Slow and Steady Wins the Race Essay - 586 Words.
I agree that slow and steady wins the race. The problem is that this is a counter-intuitive reality. Our brains tell us that it is the Now that matters. It’s only when you get out a pad of paper and a pencil and work the numbers that you can appreciate the power of compounding returns. Another problem is that we live in an age of marketing.
Slow and steady doesn't win the race Josh Sherman 20 May 2019.. In fact I’d throw out “slow and steady” entirely. The key to project success in my opinion, is being consistent and deliberate. While consistency and “being steady” could be seen as being synonymous.
We don’t see the character God is forming in us when we do the steady work. But God does. Like Esther, at just the right time God puts us in situations where the work pays off. Slow and steady does win the race, if we are patient and have faith in the One who holds all things in His hands. Applying It To Scripture.
Slow and Steady Doesn’t Always Win the Race When it comes to running a business, columnist Matt Kirchner makes a case for rapid growth. “The faster you go, the more balance you get” is a lesson applicable for riding a bike and growing a business, according to Matt Kirchner in this month’s About Your Business column.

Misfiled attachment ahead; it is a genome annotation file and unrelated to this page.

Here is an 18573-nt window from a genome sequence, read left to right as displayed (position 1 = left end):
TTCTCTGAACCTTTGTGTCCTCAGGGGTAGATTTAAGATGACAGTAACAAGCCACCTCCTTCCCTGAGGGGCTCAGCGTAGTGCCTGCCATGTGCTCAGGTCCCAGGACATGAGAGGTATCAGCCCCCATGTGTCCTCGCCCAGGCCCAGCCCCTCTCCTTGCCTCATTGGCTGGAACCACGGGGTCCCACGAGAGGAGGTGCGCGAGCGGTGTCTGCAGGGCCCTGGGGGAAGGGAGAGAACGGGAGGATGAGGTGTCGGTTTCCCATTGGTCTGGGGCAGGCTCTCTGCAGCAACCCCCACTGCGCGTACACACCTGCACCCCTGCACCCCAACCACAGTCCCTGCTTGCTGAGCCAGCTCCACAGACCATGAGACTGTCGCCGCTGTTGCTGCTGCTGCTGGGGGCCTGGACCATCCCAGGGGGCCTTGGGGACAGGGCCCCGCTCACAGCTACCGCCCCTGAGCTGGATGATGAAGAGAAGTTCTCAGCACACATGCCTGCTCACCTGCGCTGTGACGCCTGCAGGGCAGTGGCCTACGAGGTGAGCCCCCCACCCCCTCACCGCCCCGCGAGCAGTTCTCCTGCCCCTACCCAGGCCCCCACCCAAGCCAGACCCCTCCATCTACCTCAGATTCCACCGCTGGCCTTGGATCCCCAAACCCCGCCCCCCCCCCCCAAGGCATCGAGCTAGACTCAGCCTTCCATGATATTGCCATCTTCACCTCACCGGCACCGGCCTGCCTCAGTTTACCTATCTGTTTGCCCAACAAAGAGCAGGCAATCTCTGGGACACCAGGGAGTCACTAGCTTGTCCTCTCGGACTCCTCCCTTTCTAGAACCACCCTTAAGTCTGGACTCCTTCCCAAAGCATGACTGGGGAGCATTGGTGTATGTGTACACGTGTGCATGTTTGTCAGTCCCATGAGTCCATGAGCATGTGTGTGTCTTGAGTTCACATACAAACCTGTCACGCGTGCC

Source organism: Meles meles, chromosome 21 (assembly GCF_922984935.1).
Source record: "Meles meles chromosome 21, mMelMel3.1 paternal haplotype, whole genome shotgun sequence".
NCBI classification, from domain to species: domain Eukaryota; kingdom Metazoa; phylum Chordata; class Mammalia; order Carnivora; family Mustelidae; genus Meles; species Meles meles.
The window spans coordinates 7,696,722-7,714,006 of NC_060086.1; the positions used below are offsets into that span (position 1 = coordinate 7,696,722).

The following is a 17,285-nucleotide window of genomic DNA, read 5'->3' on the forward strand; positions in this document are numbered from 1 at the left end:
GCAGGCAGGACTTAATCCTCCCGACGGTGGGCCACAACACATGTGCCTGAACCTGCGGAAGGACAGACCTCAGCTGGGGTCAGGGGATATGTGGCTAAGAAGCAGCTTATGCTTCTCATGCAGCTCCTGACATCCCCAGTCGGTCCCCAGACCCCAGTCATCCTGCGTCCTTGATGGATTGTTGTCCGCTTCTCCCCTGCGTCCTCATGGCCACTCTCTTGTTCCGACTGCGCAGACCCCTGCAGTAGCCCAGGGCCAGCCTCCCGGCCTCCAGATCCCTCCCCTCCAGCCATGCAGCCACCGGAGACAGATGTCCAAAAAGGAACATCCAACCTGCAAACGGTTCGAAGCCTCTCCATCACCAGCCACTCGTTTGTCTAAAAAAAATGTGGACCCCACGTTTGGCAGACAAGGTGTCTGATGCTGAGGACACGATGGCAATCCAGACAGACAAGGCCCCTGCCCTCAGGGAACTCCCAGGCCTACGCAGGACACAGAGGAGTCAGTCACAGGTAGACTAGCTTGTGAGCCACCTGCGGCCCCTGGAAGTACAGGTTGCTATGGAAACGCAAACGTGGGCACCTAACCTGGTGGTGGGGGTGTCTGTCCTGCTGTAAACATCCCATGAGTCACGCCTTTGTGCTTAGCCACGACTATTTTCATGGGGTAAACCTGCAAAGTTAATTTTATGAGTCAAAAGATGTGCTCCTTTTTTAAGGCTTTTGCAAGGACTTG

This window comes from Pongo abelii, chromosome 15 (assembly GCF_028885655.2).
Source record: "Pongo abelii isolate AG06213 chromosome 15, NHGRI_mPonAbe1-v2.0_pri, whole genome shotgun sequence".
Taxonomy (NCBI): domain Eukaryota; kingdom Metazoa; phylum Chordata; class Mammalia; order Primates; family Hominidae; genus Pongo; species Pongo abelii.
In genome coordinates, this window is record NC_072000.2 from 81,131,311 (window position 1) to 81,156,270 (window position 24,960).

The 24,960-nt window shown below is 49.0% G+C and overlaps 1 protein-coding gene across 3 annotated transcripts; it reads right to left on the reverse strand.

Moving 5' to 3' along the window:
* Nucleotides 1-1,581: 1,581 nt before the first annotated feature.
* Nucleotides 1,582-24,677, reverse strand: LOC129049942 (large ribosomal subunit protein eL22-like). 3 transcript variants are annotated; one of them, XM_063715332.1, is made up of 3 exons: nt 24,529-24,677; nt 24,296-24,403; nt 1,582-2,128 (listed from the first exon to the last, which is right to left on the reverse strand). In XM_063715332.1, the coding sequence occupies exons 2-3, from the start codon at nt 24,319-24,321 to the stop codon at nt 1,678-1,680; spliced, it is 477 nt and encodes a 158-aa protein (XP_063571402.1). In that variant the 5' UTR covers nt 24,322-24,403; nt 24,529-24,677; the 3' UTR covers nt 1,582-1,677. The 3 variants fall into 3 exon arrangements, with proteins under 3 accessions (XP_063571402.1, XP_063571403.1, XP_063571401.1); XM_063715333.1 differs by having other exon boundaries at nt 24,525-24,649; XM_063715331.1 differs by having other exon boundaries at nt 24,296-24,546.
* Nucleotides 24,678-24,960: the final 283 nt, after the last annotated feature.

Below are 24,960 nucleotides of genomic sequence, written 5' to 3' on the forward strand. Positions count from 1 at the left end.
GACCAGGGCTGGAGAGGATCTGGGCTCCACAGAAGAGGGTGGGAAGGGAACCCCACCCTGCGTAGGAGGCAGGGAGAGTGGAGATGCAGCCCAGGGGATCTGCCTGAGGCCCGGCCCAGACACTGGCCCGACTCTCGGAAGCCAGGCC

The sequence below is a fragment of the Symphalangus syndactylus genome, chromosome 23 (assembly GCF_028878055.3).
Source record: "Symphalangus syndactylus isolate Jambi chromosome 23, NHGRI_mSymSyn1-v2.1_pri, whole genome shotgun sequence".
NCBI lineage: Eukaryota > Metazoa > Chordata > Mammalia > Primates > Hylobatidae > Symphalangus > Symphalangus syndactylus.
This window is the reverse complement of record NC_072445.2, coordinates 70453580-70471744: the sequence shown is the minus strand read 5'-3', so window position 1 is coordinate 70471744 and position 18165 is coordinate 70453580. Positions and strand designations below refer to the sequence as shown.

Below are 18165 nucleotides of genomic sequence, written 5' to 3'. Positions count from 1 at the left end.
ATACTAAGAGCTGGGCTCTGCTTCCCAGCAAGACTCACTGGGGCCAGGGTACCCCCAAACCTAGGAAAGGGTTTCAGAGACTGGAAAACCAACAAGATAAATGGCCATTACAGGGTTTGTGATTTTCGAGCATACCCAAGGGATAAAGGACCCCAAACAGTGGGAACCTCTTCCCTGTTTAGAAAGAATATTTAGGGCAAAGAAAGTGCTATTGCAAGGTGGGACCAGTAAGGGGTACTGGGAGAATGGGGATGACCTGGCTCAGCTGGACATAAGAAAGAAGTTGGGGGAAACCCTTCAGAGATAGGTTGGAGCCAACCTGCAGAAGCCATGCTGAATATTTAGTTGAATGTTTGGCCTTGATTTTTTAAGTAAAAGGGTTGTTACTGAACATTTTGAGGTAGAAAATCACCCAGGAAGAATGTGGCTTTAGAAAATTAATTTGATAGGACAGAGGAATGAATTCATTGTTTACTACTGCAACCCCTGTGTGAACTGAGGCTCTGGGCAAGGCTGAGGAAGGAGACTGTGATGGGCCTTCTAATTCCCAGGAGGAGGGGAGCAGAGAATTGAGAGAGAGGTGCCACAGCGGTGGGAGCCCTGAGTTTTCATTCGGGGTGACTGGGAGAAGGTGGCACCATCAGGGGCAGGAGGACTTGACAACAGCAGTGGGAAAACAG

A slow, steady growth can give you a better idea of who your community members are and help you tweak your online tools accordingly. A mob scene doesn’t give a community manager the opportunity to get to know members on a more personal level. It’s important to know exactly who is in your community, for several reasons.
The tortoise had won the race, because it had moved slowly and steadily. Nothing is gained by being hasty and careless. It is better to be slow and careful in one’s work. Those who do things hastily sometimes make many mistakes. Then much time is lost as the work has to be done all over again. It is better to be slow and steady.
Are you too focused on “winning” the investing race? Maybe slow and steady wins the race for YOU. I'm participating in Grow Your Dough again this year, and I'm excited to see how well my portfolio does. I'm experimenting with assets — in an asset allocation — that I wouldn't normally use.